In response to Odd
Mark, you write of the New York Times’s generally favorable profile of Sessions:
You get the impression the reporters themselves concluded that the left-wing racism smears are BS and just wrote a straight-news piece on him. The long article is practically an ad for the #ConfirmSessions effort.
That is one possibility. But here’s another: The reporters have concluded that Sessions will be confirmed and the last thing they need to do is fire cheap shots that won’t have any effect when they’ll need sources at DOJ. (If you’re going to kill the king, kill the king. If you set out to take Vienna, take Vienna. And all that.) It seems to me that this is an interesting indicator for betting on which nominees bite the dust. The reporters covering the nominees are privy to a lot of firsthand information and on-the-ground perspectives. If they join or fuel a feeding frenzy, that’s arguably a sign they think the nomination will go down in flames and they want to get out in front of it. If, on the other hand, they know the nomination is a sure thing, why not curry a little favor with officials you will need to cover in the years ahead?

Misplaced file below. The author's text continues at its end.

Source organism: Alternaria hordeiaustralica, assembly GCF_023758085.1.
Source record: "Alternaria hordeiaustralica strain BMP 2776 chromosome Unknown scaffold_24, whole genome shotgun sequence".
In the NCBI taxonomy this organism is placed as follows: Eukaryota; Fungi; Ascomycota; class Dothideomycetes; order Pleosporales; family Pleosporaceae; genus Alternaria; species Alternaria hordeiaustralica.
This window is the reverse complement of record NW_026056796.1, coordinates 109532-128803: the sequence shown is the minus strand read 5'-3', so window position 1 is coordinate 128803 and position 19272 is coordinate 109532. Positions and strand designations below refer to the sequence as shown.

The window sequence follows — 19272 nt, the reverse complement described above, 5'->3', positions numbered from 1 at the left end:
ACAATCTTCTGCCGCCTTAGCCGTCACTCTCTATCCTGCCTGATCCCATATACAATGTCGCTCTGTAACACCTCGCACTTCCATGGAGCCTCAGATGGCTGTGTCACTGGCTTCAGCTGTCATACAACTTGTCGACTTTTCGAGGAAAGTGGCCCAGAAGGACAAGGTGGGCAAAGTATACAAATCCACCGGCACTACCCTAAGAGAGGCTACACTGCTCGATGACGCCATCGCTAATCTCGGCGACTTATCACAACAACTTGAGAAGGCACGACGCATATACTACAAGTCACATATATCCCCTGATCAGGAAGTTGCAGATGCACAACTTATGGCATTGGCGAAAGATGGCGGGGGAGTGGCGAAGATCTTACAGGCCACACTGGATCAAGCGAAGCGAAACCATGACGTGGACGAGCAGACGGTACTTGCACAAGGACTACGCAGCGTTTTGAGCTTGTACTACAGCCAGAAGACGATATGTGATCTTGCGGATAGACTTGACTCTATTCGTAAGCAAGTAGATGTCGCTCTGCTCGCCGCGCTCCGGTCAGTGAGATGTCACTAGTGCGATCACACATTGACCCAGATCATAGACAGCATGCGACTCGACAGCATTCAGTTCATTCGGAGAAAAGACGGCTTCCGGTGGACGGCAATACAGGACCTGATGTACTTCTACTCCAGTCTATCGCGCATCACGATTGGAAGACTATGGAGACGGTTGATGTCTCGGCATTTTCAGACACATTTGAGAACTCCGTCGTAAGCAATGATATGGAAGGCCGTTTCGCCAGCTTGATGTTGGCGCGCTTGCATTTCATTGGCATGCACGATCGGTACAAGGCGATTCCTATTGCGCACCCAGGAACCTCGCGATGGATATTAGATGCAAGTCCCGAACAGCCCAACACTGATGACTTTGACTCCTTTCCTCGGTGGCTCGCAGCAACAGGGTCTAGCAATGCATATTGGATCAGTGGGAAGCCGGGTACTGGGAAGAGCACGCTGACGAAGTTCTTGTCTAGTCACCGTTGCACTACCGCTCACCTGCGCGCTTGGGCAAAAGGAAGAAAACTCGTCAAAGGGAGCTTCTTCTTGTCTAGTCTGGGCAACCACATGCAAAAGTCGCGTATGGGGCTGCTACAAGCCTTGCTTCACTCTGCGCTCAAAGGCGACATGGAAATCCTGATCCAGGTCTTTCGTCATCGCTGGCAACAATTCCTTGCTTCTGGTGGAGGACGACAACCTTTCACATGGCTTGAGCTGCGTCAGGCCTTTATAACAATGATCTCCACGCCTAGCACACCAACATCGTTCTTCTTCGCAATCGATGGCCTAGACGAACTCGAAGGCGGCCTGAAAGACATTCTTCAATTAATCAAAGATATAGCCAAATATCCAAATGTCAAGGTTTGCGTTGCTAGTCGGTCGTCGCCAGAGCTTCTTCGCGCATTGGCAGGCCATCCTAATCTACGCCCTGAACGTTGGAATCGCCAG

Now, I want to be fair. I have no evidence whatsoever that the reporters in this case are so motivated. I don’t know Sharon LaFranier or Matt Apuzzo. And whatever the reason for the fair treatment of Sessions by the Times, I’m glad for it. But beat-sweetening (also known as source-greasing) is an ancient practice in this town and we’ve seen a remarkable amount and variety of it with the incoming Trump administration. The Times may be innocent of it in this instance (that’s one of the things about beat-sweetening, it happens every day but it’s impossible to prove), but at this time of year, and particularly in this moment, I always assume it’s a factor when I see favorable coverage (or punditry!) from unlikely sources.